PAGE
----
This got me to thinking about words I use in church, especially at this time of year, that are not real words to some of us and certainly not to the rest of the world.
Today in the church world, it’s “Maundy Thursday.” This phrase refers to the last night of Jesus’ life, in the gospels a Thursday, and on that night Jesus does many things we remember. At the beginning of the last supper in the gospel of John, Jesus, says this to the disciples, “Let me give you a new command: Love one another. In the same way I loved you. You love one another. The key words here are “new command.”
The original Greek of the New Testament was first translated into Latin. In Latin this phrase “New Command” comes out “Novum Mandatum.” From there it is easy to figure out how we non-Latin speakers started to say “Maundy Thursday.”
Perhaps we should start saying it’s “New Command Thursday.” But even that doesn’t make much sense until you remember that the new command is to love as Jesus loved. And so perhaps it really comes out “Love Thursday.” Which, when you put it into the context of also being “last Thursday alive” for Jesus, makes it a bit more compelling, even for the most irreligious among us.
The next word or phrase that I’ve always felt odd using is “Good Friday.” We’ll have a service tomorrow on Good Friday. At the service we will recall the seven last words Jesus spoke while dying on the cross. So what is so “good” about Jesus dying on the cross?
The answers I’ve been given often fall short because they rely so much on being a part of the in-crowd at church to make much sense. If you believe the life story of Jesus…that he turns the world upside down….that his sense of service to others is where his power abides…that his willingness to accept and love the most unacceptable, unlovable, the lowest people on the face of the planet is what makes us look up to him… then maybe you get why his suffering and death is a “good” thing that happens on a Friday. Still it should be “Death Friday” or “Suffering Friday” to be clear about the story.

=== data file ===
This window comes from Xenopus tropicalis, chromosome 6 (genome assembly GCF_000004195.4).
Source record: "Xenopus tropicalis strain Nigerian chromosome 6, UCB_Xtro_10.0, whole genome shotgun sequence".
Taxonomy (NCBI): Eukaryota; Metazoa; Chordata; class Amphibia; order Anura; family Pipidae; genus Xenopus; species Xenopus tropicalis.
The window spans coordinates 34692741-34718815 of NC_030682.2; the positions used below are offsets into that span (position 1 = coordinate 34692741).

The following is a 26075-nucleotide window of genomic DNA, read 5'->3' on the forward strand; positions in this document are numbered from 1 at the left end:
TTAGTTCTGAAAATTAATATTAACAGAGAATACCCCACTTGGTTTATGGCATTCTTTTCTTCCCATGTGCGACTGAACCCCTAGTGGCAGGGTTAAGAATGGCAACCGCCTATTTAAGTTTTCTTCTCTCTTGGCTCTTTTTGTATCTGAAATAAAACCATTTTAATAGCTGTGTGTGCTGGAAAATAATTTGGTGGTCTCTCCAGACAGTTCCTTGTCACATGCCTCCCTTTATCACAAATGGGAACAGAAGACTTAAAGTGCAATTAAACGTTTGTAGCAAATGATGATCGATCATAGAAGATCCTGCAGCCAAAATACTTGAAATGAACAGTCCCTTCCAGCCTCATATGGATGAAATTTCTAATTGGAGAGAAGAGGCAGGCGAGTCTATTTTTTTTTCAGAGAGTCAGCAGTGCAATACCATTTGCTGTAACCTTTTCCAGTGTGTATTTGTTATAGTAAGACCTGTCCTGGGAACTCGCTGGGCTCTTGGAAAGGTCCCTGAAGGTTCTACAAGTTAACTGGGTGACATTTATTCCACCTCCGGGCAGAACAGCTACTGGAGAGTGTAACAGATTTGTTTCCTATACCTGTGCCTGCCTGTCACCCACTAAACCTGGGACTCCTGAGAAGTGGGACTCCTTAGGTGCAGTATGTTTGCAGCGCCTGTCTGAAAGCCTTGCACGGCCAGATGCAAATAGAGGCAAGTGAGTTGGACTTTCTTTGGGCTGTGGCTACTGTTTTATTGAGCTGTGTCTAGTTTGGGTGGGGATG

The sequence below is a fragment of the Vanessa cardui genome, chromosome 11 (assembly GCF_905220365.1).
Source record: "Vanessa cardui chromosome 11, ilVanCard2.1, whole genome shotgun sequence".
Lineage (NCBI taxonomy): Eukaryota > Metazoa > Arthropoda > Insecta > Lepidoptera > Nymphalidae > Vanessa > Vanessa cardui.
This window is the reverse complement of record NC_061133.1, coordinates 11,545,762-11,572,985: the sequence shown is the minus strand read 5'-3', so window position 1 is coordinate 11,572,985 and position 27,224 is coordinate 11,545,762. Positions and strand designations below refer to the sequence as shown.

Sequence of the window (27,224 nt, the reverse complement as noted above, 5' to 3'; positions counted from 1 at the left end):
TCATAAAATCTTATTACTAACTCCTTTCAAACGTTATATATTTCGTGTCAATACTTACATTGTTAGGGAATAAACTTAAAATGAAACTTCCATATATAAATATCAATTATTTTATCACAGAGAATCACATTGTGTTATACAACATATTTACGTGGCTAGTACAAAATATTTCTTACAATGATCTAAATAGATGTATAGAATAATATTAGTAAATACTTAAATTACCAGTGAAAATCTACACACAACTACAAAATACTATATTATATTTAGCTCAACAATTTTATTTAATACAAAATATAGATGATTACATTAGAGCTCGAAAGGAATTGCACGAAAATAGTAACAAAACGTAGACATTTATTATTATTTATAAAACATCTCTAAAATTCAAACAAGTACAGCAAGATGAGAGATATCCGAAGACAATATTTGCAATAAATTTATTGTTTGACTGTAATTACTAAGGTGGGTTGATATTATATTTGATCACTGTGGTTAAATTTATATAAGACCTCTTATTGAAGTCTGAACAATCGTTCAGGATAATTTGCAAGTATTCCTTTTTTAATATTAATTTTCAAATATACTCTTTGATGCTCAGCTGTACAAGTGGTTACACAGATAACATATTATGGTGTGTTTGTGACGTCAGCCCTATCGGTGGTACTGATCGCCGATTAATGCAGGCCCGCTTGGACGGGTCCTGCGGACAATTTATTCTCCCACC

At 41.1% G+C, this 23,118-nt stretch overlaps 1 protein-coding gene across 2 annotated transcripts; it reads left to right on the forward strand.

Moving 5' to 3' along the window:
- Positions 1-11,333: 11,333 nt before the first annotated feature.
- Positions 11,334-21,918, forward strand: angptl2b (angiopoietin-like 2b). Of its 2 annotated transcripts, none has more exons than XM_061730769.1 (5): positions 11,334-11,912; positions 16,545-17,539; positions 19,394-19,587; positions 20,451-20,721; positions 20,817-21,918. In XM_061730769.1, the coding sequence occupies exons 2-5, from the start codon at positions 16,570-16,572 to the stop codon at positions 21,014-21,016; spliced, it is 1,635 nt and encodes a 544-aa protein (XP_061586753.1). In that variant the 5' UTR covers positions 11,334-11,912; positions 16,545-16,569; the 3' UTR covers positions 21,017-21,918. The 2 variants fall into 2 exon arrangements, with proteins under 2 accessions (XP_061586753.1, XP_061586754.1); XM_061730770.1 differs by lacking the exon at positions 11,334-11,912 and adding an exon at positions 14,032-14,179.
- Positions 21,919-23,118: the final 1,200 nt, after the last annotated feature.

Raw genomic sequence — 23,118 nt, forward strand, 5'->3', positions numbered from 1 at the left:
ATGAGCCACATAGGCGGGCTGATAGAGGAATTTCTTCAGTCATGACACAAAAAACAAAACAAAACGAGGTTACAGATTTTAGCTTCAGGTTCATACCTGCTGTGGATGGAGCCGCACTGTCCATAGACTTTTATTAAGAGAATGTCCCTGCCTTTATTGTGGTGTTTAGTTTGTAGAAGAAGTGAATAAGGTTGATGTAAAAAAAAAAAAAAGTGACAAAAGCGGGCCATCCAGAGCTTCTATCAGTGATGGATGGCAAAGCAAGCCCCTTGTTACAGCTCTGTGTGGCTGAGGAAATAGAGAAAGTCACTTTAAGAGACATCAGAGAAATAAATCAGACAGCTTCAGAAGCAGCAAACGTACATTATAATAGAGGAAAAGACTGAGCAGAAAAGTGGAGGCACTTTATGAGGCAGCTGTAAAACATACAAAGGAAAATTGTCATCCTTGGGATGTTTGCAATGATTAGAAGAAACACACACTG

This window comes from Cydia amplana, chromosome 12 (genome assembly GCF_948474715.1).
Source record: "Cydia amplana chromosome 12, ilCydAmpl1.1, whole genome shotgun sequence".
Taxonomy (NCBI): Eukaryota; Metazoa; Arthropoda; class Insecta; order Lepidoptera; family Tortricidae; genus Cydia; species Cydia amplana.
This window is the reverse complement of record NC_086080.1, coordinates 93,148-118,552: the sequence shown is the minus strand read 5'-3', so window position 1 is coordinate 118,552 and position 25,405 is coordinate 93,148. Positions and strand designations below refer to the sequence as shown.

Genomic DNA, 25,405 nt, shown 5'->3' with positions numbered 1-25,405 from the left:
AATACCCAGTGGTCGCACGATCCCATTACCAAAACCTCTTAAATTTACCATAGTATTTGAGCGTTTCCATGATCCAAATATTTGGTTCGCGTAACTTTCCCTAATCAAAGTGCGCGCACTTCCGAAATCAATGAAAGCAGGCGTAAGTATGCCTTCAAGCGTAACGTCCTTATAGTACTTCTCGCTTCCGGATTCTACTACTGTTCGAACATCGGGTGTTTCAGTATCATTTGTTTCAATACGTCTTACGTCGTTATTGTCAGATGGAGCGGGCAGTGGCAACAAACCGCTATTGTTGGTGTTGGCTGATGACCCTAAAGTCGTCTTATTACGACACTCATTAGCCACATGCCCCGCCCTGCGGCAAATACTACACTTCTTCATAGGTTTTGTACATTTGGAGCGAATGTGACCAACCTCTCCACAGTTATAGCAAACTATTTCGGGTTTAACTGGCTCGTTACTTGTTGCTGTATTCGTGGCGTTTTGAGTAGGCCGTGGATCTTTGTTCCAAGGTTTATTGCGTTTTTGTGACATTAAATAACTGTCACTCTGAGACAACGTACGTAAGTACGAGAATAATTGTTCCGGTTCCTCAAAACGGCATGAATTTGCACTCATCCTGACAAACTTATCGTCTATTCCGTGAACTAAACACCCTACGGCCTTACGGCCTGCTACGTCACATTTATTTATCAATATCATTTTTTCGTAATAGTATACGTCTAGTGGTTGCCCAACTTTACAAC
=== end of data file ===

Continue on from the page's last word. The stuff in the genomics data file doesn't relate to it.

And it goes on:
I really don’t have a better explanation to give, other than I believe that suffering or taking risks on behalf of others, even to the point of dying, can indeed be redemptive, that it can be a way to discover a deeper, better part of ourselves. This isn’t always true, however; our world has a lot of people who are suffering and even dying for things I’m not so sure would fit the “novum mandatum” Jesus gave us to love. I suppose we need to “conversate” about that more.
It’s an old trick to take a word or phase that someone else is familiar with and put it in a different context for your own purposes. This is what we have done with the word we use to refer to the day of the resurrection of Jesus, “Easter.” Easter comes from old English and Germanic words for “east” where the sun comes from every day and also refers to a goddess of spring. Spring amazingly, every single year, brings with it new life…just as amazingly every single time, in every single life, God
provides meaning and an eternal purpose.
This week: Choose to love in your life. Remember that challenges, even suffering, can bring out the best we were created to be and finally hope that death is not the final word of our existence.
Keep the Faith,